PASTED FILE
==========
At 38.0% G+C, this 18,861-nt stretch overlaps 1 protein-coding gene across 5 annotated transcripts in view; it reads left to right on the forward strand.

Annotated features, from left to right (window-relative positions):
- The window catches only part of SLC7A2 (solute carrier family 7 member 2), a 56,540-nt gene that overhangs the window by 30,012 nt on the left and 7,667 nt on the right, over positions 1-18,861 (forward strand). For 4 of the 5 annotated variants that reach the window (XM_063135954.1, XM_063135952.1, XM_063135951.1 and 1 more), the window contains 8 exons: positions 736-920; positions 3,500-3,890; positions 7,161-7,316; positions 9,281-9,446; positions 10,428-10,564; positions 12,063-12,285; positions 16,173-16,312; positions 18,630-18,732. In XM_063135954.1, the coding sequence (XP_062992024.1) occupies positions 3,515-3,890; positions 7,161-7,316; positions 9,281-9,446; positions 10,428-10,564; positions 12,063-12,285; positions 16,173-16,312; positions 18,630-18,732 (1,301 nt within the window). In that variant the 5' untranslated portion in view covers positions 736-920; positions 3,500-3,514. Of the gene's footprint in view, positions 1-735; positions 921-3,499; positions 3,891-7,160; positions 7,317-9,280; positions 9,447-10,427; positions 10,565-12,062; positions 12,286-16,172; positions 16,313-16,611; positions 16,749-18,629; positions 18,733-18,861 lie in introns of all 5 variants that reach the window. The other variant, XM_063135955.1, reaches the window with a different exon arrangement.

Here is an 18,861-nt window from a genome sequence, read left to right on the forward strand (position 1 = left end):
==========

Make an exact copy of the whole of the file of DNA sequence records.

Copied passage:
At 38.0% G+C, this 18,861-nt stretch overlaps 1 protein-coding gene across 5 annotated transcripts in view; it reads left to right on the forward strand.

Annotated features, from left to right (window-relative positions):
- The window catches only part of SLC7A2 (solute carrier family 7 member 2), a 56,540-nt gene that overhangs the window by 30,012 nt on the left and 7,667 nt on the right, over positions 1-18,861 (forward strand). For 4 of the 5 annotated variants that reach the window (XM_063135954.1, XM_063135952.1, XM_063135951.1 and 1 more), the window contains 8 exons: positions 736-920; positions 3,500-3,890; positions 7,161-7,316; positions 9,281-9,446; positions 10,428-10,564; positions 12,063-12,285; positions 16,173-16,312; positions 18,630-18,732. In XM_063135954.1, the coding sequence (XP_062992024.1) occupies positions 3,515-3,890; positions 7,161-7,316; positions 9,281-9,446; positions 10,428-10,564; positions 12,063-12,285; positions 16,173-16,312; positions 18,630-18,732 (1,301 nt within the window). In that variant the 5' untranslated portion in view covers positions 736-920; positions 3,500-3,514. Of the gene's footprint in view, positions 1-735; positions 921-3,499; positions 3,891-7,160; positions 7,317-9,280; positions 9,447-10,427; positions 10,565-12,062; positions 12,286-16,172; positions 16,313-16,611; positions 16,749-18,629; positions 18,733-18,861 lie in introns of all 5 variants that reach the window. The other variant, XM_063135955.1, reaches the window with a different exon arrangement.

Here is an 18,861-nt window from a genome sequence, read left to right on the forward strand (position 1 = left end):